B. If you check the current N train schedule or find the old 2009 N train schedule, you’ll notice that there are quite a few N trains that terminate in Manhattan, so the changing of a few N trains to Q trains after reaching 96 St is possible. The same can be done in the opposite direction during the PM Rush Hour.

    Breaking down the math much simpler; (Northbound)

    Total Track capacity AM Rush Hours: 24TPH
    total N trains AM Rush Hour: 10 TPH
    Total R trains AM Rush Hour: 10 TPH
    Total propsed W trains AM Rush Hour: 6TPH
    10+10+6 = 26
    26>24, so this doesn’t work.

    Total Astoria N trains AM Rush: 8TPH
    Total Short-turn N trains AM Rush: 2TPH
    Total R trains AM Rush: 10TPH
    Total W trains AM Rush: 6 TPH
    8* + 10 + 6 = 24

    The two remaining N trains can be used as southbound Q trains (or southbound special N trains if its too much of an issue) and then be removed from service in Coney Island

    Southbound capacity: AM Rush
    Southbound N from Astoria: 7.5 TPH
    Southbound Q: 12 TPH (after doing the math above)
    Southbound R: 10 TPH
    Southbound W: 7.5 TPH

    7.5 + 12 = 19.5
    19.5 TPH seems acceptable to pass through the Manhattan Bridge,even if the train is just going to finish its run when it gets to Coney Island and then go to the yard.

    *Also note that if the Q train heading northbound is available at 6 minute headways, all those trains should be available southbound because 96 St will be the only north Q train terminal.

  13. Walt Gekko says:

    I suspect you will see much heavier ridership on the (Q) from both those who live where getting to Lexington can be a half-mile or more as well as those tired from having to deal with the crush-loads of the 4/5/6.

    With the impending tunnel shutdown on the (L) between Brooklyn and Manhattan in 2019, this was one of the reasons I had proposed actually starting in 2018 after work on the Myrtle Avenue EL section of the (M) is complete that would split the (M) into two lines:

    The (M) as it is now between Metropolitan Avenue and 71st-Continental. This would be at its current rate of six to eight trains per hour on weekdays only.

    A new (T) train running between Metropolitan Avenue and 96th Street-2nd Avenue that would be running at all times (24/7) in the following manner:

    Weekdays (including peak hours): Five trains per hour (maximum additional capacity between the Broadway-Brooklyn and 6th Avenue local that can be added right now).

    Weekends: 6-9 TPH depending on demand as it would be during those times the sole line operating from Metropolitan along 6th Avenue. This would be a rare case of a line actually having more service on weekends than weekdays.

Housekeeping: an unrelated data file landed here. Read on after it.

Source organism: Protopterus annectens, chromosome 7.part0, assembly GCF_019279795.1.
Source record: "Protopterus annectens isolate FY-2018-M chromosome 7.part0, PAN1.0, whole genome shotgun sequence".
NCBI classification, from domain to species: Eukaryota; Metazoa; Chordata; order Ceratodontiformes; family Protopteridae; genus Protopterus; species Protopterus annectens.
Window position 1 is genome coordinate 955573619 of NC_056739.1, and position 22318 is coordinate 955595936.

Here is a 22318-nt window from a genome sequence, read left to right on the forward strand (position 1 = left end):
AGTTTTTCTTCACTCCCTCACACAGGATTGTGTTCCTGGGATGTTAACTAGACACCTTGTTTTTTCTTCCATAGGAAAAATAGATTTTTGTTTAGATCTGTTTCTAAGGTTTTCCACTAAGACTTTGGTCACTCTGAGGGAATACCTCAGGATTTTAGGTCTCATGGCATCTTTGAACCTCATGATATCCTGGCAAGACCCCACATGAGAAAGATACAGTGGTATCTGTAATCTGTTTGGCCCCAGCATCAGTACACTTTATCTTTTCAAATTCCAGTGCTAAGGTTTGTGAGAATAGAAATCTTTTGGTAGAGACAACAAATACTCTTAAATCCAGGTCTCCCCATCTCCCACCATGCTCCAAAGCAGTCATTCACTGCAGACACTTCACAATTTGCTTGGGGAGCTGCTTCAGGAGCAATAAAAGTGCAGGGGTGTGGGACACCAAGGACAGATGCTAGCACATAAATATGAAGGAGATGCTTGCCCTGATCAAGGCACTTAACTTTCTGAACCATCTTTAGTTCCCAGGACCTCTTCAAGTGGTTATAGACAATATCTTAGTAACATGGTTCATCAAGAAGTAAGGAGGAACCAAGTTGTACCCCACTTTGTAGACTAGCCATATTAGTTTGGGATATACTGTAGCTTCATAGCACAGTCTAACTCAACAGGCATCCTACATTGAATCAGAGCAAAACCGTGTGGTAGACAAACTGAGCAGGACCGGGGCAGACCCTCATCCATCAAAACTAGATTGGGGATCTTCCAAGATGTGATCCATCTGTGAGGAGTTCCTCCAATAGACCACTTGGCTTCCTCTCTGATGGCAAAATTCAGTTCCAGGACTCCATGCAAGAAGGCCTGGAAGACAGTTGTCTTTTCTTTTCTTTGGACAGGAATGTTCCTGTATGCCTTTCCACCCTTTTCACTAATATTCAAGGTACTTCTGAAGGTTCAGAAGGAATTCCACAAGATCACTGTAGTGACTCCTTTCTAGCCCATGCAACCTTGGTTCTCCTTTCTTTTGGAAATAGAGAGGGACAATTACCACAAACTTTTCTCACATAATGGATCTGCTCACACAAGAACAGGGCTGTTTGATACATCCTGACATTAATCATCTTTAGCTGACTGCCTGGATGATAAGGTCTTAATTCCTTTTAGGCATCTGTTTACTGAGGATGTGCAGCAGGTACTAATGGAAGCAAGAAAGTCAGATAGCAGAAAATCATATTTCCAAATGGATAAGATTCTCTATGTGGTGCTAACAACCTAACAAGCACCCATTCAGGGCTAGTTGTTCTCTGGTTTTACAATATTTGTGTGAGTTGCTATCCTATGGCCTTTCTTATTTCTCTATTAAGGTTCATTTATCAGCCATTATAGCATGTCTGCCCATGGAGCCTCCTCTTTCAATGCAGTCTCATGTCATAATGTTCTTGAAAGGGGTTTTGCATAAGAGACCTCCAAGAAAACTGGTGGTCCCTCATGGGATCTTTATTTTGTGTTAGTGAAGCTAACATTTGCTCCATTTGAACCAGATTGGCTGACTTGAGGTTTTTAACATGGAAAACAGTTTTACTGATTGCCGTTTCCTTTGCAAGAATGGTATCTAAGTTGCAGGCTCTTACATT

Late Nights: 3-4 TPH depending on demand. This can be increased to 4-5 TPH late Friday and Saturday nights (Midnight-4:00 AM) if warranted by demand.

    This would in addition to providing those along Broadway-Brooklyn access to the upper east side, it would also give UES residents at least twice as much late night and weekend service in what arguably is the most densely populated area of the entire country. It also would give UES residents direct 6th Avenue service, which helps especially for those going to areas where they can either use 6th Avenue or the Broadway line for instance.

  14. Larry Littlefield says:

    I think this shows what the real service constraint is. It isn’t track capacity. It is the past costs of Generation Greed, and money transferred to the LIRR.

    Here is a new terminal. They want to run the F Express. So why not just run a few more F trains up to 96th Street? Money. They’ll be cutting service soon, despite the crush.

    • Eric says:

      There’s plenty of money available. It is just being spent on things like the unnecessary Tappan Zee bridge replacement ($6 billion), rather than new train cars. It’s a question of priorities.

      • Adirondacker12800 says:

        The Tappan Zee is projected to cost 4 billion.

        • BruceNY says:

          …because they eliminated the rail option.

          • Adirondacker12800 says:

            Because it wouldn’t be very well used.
            Most people in Rockland and Orange counties work in Rockland or Orange. The last American Community Survey I looked at the destination Orange and Rocklanders commute to is Manhattan. They don’t need to cross the Tappan Zee to do that. The next most popular is Bergen County New Jersey. Which is on their side of the Tappan Zee. Then Westchester. If all of them took the train… there isn’t enough of them to spend all of the money it would take. All of them wouldn’t take the train because taking a shuttle to the train station and then a train across the river to get on another shuttle bus would take too long. Or there wouldn’t even be a shuttle. Or they work odd hours when there isn’t much traffic and the train would be infrequent.

            • Tower18 says:

              I’m confused, all those commuters crossing the Tappan Zee are “enough” to build a car bridge, but wouldn’t be “enough” for rail?

              • Adirondacker12800 says:

                They allow people other than commuters to use the bridge.